SEEKER® – The First FDA-Authorized Newborn Screening Platform for Lysosomal Storage Disorders

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The SEEKER® newborn screening platform.
Credit: Baebies®

Worldwide newborn screening programs screen millions of infants each year to detect disorders early, allowing for treatment to begin before symptoms or permanent problems occur. One NICHD-funded small business project, called SEEKER®, became the first newborn screening platform authorized by the U.S. Food and Drug Administration (FDA) to detect lysosomal storage disorders. These metabolic disorders are usually caused by enzyme deficiencies that lead to the buildup of toxins within cells. The resulting damage to the cells, especially neurons, can affect learning, development, and movement. Some lysosomal storage disorders are fatal.

Small business funding from NICHD enabled the company, Baebies® external link, to develop and commercialize SEEKER®, a platform that uses innovative digital microfluidics technology to quickly test for four lysosomal storage disorders—mucopolysaccharidosis type I, Pompe disease, Gaucher disease, and Fabry disease.

NICHD support began in 2007 on an SBIR project to establish the feasibility of using enzymatic assays on dried blood spots, which are routinely collected immediately after birth, to screen for lysosomal storage disorders. After the researchers showed that the device could accurately detect multiple lysosomal storage disorders from a single “punch” or sample of a dried blood spot, the FDA authorized SEEKER® in 2017. The technology also took less time to complete than other screening methods. In early 2021, the company announced a milestone external link of delivering 10 million newborn screening tests in the United States and other countries.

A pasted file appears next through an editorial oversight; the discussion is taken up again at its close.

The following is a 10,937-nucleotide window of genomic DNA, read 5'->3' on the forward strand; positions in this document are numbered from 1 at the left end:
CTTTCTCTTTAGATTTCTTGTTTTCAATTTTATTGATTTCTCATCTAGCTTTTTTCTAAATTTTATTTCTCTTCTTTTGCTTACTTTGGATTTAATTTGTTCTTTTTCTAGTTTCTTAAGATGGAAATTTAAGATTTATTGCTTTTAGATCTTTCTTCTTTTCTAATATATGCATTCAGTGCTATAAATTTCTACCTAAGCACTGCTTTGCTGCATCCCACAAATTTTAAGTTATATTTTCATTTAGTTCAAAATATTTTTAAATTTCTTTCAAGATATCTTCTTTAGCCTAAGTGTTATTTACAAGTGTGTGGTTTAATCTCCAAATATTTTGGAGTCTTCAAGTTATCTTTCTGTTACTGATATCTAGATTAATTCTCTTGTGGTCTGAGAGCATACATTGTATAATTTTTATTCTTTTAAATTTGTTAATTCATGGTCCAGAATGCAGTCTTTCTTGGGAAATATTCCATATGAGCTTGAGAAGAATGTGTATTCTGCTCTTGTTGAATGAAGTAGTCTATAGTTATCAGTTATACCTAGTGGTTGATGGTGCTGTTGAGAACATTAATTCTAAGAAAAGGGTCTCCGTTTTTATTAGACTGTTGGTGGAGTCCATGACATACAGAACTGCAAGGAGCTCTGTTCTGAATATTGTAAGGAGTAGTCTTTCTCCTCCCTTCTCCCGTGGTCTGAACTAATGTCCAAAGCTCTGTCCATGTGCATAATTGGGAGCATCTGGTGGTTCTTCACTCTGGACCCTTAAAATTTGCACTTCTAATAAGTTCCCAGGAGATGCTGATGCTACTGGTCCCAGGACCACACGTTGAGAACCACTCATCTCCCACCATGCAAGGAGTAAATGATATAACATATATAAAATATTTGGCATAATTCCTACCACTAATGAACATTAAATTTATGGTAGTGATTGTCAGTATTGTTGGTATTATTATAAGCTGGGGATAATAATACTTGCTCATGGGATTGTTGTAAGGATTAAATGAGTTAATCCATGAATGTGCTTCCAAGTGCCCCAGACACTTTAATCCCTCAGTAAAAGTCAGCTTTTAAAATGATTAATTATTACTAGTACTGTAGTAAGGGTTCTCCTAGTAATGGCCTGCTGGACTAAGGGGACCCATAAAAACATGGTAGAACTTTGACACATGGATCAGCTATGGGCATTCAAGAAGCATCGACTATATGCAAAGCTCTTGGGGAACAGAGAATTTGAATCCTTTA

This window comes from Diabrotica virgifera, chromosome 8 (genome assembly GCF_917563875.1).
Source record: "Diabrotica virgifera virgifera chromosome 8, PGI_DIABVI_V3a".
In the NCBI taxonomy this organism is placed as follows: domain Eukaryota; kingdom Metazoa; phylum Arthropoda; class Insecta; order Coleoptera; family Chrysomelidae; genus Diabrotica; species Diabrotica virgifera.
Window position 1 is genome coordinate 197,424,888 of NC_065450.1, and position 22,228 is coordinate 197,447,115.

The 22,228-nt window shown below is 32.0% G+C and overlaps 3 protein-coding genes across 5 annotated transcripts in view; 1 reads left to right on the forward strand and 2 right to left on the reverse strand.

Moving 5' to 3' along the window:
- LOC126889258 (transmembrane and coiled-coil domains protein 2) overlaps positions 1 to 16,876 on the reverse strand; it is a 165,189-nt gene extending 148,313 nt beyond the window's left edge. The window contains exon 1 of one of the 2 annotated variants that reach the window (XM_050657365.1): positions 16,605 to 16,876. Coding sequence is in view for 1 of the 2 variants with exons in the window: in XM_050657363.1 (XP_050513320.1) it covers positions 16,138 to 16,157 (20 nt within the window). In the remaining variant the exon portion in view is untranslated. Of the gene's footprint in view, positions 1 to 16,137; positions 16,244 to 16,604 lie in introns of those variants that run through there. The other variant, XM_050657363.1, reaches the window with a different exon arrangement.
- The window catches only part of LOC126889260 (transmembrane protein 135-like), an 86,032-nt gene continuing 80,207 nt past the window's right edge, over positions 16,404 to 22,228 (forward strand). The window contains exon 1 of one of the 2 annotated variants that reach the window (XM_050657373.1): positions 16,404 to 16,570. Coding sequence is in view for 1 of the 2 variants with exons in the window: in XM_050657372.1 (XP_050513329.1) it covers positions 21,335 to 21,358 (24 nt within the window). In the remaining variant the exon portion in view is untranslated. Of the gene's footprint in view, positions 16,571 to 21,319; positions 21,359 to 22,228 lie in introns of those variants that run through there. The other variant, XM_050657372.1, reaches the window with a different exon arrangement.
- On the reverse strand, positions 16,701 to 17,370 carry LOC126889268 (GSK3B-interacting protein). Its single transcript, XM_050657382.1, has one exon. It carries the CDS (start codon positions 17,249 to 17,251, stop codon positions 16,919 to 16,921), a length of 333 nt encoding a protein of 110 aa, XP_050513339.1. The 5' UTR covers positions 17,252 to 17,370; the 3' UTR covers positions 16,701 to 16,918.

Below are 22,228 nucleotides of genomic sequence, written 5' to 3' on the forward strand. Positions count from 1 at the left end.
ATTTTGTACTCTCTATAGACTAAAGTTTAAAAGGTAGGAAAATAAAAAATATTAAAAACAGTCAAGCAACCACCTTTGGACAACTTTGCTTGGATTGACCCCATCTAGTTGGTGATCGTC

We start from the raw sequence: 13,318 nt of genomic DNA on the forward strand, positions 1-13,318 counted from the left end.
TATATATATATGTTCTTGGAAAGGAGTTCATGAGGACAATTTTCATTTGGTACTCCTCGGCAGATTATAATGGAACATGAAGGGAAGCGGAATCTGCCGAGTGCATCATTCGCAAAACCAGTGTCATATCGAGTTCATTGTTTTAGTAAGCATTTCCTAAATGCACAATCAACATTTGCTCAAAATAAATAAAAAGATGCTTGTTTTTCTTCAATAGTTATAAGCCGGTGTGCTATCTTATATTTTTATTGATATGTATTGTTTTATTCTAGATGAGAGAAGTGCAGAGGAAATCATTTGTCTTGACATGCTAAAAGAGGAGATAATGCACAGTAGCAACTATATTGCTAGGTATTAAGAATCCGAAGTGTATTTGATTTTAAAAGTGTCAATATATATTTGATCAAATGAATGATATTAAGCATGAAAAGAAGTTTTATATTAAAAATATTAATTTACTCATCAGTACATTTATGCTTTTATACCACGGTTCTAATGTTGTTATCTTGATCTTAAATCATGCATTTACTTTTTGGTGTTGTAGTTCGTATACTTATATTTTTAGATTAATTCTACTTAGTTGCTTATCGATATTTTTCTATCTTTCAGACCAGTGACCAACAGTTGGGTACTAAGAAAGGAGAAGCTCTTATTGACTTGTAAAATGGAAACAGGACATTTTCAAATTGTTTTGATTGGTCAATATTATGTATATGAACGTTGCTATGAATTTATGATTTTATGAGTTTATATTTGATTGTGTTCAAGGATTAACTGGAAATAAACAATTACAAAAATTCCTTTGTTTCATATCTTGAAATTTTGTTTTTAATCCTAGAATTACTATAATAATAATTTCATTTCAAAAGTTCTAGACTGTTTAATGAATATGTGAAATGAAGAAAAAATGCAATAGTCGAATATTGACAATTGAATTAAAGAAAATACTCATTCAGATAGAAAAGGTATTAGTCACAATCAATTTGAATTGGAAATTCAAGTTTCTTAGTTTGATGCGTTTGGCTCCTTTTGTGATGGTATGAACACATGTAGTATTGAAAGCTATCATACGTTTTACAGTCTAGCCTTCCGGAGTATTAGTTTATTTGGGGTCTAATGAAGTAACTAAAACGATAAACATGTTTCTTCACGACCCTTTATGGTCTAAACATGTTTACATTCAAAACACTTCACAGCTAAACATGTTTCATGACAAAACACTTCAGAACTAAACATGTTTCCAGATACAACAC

NICHD continues to support Baebies® projects, including FINDER®, a testing platform that uses a toaster-sized instrument and disposable cartridge to provide point-of-care testing for severe forms of newborn jaundice. The platform looks for deficiencies in the enzyme glucose-6-phosphate dehydrogenase to detect jaundice, and it is currently under FDA’s 510(k) review. The company also is developing a test panel for acute kidney injury in critically ill newborns and newborn screening solutions for Duchenne and congenital muscular dystrophies.

Advancements in newborn screening technology can lead to faster, less expensive, and more widespread testing that can save lives and improve the health and quality of life for people around the world.

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